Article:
My noble friend Lord Mottistone, to whom we are so much indebted for having brought forward this subject, limited his own speech to the countryside, but the terms of his Motion are not so limited. They speak of injury done to the neighbourhood. Well, the neighbourhood may be urban or it may be rural, and I agree with the noble Lord, Lord Latham, who said that there is an equally strong case for further regulation and control in respect of our towns. The town and country planning movement is fully alive to that, and in the various programmes that have been put forward the further restriction of advertisement is almost invariably included. It is obvious that one of our chief concerns in this country should be to provide some measure of grace and dignity in our industrial towns, to raise the standard of urban environment so that our towns may be worthy to be the homes of a nation which is not only great in its achievements but high in its standards of culture and of civilization.

3.59 P.m.


My Lords, I do not intend to delay your Lordships for more than a few minutes, for the ground has been already so well covered in this afternoon's debate by the noble Lords who have already spoken, to whom I have listened with great interest. The Motion of Lord Mottistone raises two very important points: first, the obvious and the great need for preserving the beauty of this country and also the appearance of towns, new housing estates, and future developments; secondly, the question of the best methods for attaining this end. These subdivide into two alternatives: directions by popular feeling and directions by statutory powers. There are already, in fact, many bodies which express public opinion on this matter, such as have already been mentioned by the noble Lord, Lord Derwent, like the Council for the Preservation of Rural England, which has already done very valuable work in preserving the countryside from defacement, and Lord Mottistone has also given us ample proof that there are others with a similar desire.

I, personally, feel that the encouragement from your Lordships' House Should be directed towards the further education of our nation in a proper appreciation of the beauty of this country, and discrimination in the types and plans of advertisements and signs. It is, I believe, an established principle of English law that our freedom of choice lies in what we may do rather than in dictates as to what we may not do. I trust that the attitude of His Majesty's Government, which we are shortly to hear from the noble Lord, Lord Woolton, will indicate a line of encouragement in education towards a better understanding of the reasons for preserving the countryside as a whole from ugliness, as well as the additional legislation which is recommended which will only forbid us to disfigure the country.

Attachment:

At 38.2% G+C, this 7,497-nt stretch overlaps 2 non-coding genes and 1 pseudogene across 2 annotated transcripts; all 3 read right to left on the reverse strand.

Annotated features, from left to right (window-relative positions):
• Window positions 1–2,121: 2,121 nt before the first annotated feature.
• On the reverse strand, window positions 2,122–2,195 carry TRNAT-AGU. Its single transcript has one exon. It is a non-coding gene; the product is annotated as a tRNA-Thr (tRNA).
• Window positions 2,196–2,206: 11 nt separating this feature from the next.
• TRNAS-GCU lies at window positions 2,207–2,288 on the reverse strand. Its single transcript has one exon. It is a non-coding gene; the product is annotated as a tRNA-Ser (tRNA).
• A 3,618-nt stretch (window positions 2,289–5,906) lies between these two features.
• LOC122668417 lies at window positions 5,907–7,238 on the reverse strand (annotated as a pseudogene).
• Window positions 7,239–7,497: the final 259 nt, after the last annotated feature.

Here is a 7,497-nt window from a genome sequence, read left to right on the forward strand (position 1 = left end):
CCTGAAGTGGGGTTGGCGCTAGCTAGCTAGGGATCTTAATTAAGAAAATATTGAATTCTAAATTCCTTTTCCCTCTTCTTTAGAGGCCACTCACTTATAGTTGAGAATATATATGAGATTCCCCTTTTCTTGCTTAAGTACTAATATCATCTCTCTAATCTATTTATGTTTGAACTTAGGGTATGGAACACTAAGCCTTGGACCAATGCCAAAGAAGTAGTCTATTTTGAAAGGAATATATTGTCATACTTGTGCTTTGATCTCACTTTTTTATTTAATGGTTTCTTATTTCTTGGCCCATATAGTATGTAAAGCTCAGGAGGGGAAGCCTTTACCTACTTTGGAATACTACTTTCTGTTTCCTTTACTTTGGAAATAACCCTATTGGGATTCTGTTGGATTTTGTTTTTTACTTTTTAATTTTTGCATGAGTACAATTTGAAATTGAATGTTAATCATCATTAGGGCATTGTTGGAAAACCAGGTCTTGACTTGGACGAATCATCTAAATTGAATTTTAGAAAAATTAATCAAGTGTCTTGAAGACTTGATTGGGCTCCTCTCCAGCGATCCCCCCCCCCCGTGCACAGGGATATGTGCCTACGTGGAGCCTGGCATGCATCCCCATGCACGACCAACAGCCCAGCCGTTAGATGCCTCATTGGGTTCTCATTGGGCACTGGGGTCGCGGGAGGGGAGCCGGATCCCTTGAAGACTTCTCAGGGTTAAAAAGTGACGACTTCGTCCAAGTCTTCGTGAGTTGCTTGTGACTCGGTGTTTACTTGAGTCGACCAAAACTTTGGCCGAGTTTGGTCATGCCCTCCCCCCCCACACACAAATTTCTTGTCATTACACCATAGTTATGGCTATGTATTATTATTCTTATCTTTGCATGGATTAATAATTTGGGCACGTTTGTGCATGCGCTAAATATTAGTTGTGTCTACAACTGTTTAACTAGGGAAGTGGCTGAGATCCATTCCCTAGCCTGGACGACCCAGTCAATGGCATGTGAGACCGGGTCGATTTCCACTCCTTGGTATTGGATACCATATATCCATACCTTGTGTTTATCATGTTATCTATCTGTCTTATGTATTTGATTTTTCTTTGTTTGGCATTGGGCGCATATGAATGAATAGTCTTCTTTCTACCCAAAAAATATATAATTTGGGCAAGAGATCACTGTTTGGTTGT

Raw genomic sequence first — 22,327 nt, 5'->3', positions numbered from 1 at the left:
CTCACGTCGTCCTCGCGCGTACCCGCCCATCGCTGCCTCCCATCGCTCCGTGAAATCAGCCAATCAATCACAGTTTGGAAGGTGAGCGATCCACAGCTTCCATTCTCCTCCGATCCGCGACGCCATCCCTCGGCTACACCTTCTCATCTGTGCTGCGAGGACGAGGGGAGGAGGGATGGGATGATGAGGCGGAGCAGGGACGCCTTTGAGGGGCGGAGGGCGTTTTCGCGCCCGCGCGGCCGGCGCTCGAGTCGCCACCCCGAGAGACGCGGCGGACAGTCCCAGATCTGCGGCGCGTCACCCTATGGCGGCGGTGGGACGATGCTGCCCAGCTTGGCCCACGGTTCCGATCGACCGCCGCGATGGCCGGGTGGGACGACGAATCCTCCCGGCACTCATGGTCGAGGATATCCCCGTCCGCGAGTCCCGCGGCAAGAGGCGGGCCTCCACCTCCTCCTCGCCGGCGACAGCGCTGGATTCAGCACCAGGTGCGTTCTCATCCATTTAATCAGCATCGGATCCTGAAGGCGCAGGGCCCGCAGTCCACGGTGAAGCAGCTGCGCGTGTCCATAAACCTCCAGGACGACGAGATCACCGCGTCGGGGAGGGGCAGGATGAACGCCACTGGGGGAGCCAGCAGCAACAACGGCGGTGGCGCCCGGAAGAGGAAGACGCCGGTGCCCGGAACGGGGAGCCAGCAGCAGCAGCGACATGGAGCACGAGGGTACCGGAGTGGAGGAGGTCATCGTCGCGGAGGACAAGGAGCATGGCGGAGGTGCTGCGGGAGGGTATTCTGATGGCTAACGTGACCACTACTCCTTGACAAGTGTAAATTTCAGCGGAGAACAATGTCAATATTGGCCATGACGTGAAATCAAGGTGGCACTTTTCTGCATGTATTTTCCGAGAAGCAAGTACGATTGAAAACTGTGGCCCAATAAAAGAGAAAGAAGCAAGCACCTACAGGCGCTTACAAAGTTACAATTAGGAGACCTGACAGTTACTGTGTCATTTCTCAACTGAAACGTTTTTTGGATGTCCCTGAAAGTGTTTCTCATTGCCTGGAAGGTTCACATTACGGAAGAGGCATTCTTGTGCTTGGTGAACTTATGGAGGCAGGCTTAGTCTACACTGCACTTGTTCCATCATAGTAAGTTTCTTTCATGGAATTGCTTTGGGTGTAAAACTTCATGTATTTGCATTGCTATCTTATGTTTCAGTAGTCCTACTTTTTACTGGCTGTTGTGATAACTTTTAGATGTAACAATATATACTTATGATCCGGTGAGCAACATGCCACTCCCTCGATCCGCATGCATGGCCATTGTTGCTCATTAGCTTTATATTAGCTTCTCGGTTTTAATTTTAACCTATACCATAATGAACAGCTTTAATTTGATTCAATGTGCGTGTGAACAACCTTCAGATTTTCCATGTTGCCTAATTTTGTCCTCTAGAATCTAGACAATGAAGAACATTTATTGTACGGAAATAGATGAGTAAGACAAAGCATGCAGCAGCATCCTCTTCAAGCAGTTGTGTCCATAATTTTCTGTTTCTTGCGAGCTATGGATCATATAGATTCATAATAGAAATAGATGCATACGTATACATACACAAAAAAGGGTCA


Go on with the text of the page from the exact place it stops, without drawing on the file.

4.2 p.m.


My Lords, I hope your Lordships will first let me apologize if as the result of the postponement of this debate from last week, at a time when I was living on a diet of nothing on the first day and a glass of water and a biscuit on the second day, I caused any of you any inconvenience. Believe me, the inconvenience to you could not have bun as painful as the inconvenience was to me. But I regret if anybody came to town for this debate and was disappointed. The noble Lord, Lord Mottistone, in Ins concluding words certainly made me feel that I must give him support, even apart from the merits of the case. Can you imagine anything more attractive than to be told that you will have a statue put up to you in some rural area, with a suggestion that you will not thereby be disfiguring the neighbourhood? I suppose it would have been well away from the road, and posterity would have regarded me as a backwoodsman.

I can tell the noble Lord at once that I have great sympathy with the Motion that he has put before us. I would, of course, go further than he goes. It is not only the countryside that we must preserve, I think it is the towns as well, in which a great: portion of the population of this country lives. The effect of the noble Lord's speech has been to draw people one after another to the penitent's stool in this House. If they had not any personal intention of going there the noble Lord, as he mentioned the sinners of one sort and another, brought them there. I welcome the opportunity too of kneeling at that stool, because I have never been able to forgive myself for the fact that when I was Minister of Food I was responsible—I agree, without knowing at the moment that I had committed the crime—for putting a large banner across that beautiful building of the London County Council saying that food was a munition of war.